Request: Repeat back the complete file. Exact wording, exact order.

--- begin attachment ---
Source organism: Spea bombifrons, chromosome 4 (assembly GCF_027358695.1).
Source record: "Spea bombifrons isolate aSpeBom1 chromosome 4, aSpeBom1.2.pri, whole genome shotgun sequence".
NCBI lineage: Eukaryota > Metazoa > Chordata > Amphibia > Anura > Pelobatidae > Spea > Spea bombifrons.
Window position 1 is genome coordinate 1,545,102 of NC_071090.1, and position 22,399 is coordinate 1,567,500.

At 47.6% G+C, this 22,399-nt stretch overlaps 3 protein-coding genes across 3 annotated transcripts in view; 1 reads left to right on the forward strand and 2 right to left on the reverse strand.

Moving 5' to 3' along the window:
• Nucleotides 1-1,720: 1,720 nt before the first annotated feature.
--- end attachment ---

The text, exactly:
Source organism: Spea bombifrons, chromosome 4 (assembly GCF_027358695.1).
Source record: "Spea bombifrons isolate aSpeBom1 chromosome 4, aSpeBom1.2.pri, whole genome shotgun sequence".
NCBI lineage: Eukaryota > Metazoa > Chordata > Amphibia > Anura > Pelobatidae > Spea > Spea bombifrons.
Window position 1 is genome coordinate 1,545,102 of NC_071090.1, and position 22,399 is coordinate 1,567,500.

At 47.6% G+C, this 22,399-nt stretch overlaps 3 protein-coding genes across 3 annotated transcripts in view; 1 reads left to right on the forward strand and 2 right to left on the reverse strand.

Moving 5' to 3' along the window:
• Nucleotides 1-1,720: 1,720 nt before the first annotated feature.